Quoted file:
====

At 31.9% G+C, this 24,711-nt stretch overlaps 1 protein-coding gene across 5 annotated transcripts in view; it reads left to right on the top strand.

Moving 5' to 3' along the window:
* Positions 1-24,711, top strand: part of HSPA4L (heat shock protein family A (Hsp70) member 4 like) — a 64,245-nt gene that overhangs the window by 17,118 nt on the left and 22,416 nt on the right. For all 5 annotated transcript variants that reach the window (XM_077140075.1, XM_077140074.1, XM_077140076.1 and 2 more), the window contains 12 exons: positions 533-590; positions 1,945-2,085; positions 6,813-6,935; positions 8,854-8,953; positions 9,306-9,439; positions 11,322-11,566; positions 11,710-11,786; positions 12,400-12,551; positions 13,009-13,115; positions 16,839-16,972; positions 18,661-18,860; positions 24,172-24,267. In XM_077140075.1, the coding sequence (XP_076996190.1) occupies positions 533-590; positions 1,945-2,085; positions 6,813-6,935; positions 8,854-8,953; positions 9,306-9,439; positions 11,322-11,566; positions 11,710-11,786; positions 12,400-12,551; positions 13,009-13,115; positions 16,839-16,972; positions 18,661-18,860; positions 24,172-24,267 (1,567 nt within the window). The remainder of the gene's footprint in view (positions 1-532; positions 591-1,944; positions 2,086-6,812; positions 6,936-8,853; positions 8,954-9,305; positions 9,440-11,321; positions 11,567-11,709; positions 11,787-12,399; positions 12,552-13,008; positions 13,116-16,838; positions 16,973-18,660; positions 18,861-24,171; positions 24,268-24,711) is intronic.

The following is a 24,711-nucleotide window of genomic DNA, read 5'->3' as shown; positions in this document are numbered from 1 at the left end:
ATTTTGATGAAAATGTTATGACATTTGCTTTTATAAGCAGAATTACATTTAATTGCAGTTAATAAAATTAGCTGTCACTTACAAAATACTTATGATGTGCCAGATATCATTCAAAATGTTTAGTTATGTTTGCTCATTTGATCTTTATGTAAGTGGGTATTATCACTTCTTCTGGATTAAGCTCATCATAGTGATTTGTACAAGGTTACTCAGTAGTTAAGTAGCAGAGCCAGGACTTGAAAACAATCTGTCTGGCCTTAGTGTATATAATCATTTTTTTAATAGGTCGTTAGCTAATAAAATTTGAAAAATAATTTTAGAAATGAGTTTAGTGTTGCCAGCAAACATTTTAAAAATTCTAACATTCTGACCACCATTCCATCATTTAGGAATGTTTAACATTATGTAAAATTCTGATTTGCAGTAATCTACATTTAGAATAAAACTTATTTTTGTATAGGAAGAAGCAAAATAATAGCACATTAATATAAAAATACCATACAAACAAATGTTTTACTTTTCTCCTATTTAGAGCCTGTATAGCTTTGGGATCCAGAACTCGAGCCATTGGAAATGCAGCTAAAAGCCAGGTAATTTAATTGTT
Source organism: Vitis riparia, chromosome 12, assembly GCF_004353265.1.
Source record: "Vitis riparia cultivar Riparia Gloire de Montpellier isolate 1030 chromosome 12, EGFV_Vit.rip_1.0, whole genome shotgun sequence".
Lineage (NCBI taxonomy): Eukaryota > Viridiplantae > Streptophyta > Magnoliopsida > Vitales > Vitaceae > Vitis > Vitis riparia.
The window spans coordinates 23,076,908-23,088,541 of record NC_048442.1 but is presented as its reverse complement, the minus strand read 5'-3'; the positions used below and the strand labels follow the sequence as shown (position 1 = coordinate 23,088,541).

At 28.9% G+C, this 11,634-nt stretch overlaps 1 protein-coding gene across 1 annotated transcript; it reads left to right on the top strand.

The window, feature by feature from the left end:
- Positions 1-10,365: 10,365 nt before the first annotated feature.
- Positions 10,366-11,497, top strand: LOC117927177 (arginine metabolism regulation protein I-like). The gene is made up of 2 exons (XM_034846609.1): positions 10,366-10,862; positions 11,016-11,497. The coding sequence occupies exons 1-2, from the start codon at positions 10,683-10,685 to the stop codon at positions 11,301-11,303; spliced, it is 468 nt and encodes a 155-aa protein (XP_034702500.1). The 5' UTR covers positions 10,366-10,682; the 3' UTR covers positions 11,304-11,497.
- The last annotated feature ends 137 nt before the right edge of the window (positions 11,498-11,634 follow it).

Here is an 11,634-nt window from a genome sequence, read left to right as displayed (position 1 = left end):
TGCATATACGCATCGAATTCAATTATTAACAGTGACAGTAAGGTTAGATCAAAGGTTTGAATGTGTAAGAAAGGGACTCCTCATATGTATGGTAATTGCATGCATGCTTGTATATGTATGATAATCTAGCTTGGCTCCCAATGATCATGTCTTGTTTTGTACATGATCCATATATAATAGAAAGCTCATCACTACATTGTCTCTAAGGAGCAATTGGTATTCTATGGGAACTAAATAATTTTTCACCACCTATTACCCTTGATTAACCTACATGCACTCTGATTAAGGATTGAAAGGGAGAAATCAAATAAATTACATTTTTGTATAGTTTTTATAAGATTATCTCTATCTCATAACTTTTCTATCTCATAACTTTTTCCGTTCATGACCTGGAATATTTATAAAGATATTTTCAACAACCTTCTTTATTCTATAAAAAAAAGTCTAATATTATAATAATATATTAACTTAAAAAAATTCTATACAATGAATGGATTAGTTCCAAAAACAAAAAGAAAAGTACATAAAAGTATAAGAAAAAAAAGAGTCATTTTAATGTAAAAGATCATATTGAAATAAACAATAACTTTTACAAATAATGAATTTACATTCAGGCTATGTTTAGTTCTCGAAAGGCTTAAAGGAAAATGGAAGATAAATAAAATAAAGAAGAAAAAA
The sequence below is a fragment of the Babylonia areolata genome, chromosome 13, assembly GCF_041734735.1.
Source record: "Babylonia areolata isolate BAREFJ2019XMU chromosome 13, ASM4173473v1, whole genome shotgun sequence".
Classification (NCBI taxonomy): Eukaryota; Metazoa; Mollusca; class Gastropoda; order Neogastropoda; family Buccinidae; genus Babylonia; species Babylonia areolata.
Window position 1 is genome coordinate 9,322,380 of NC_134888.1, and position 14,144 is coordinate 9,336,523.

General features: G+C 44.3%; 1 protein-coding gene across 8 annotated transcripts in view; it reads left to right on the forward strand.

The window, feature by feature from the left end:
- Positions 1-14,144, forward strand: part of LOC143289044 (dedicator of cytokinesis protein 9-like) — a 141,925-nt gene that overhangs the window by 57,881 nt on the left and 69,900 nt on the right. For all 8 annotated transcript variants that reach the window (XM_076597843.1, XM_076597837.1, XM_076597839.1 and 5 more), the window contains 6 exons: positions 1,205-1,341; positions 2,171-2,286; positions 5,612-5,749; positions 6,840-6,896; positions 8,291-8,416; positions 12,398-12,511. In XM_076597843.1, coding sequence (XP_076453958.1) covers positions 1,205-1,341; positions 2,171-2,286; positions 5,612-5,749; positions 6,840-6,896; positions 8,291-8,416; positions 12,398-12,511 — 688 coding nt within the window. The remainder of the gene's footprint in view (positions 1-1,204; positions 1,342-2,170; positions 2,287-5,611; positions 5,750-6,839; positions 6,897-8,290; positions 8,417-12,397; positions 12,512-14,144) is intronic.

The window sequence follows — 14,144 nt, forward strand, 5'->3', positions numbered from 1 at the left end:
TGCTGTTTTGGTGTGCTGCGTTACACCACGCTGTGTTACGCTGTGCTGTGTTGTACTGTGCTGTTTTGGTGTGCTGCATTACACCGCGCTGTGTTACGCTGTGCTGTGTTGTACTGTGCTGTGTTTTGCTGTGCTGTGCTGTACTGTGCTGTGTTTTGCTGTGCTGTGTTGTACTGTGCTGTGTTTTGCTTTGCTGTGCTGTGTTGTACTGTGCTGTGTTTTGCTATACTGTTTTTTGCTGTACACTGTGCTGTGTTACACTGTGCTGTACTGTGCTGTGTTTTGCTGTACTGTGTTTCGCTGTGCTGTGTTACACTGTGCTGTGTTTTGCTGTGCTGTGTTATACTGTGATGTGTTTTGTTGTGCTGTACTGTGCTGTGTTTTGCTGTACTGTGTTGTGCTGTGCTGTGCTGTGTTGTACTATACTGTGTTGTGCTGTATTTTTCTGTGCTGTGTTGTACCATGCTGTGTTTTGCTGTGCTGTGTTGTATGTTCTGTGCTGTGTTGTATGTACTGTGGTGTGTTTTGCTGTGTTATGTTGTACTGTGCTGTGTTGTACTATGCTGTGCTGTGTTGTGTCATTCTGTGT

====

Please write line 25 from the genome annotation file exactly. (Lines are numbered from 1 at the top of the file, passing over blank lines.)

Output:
TGCTGTTTTGGTGTGCTGCGTTACACCACGCTGTGTTACGCTGTGCTGTGTTGTACTGTGCTGTTTTGGTGTGCTGCATTACACCGCGCTGTGTTACGCTGTGCTGTGTTGTACTGTGCTGTGTTTTGCTGTGCTGTGCTGTACTGTGCTGTGTTTTGCTGTGCTGTGTTGTACTGTGCTGTGTTTTGCTTTGCTGTGCTGTGTTGTACTGTGCTGTGTTTTGCTATACTGTTTTTTGCTGTACACTGTGCTGTGTTACACTGTGCTGTACTGTGCTGTGTTTTGCTGTACTGTGTTTCGCTGTGCTGTGTTACACTGTGCTGTGTTTTGCTGTGCTGTGTTATACTGTGATGTGTTTTGTTGTGCTGTACTGTGCTGTGTTTTGCTGTACTGTGTTGTGCTGTGCTGTGCTGTGTTGTACTATACTGTGTTGTGCTGTATTTTTCTGTGCTGTGTTGTACCATGCTGTGTTTTGCTGTGCTGTGTTGTATGTTCTGTGCTGTGTTGTATGTACTGTGGTGTGTTTTGCTGTGTTATGTTGTACTGTGCTGTGTTGTACTATGCTGTGCTGTGTTGTGTCATTCTGTGT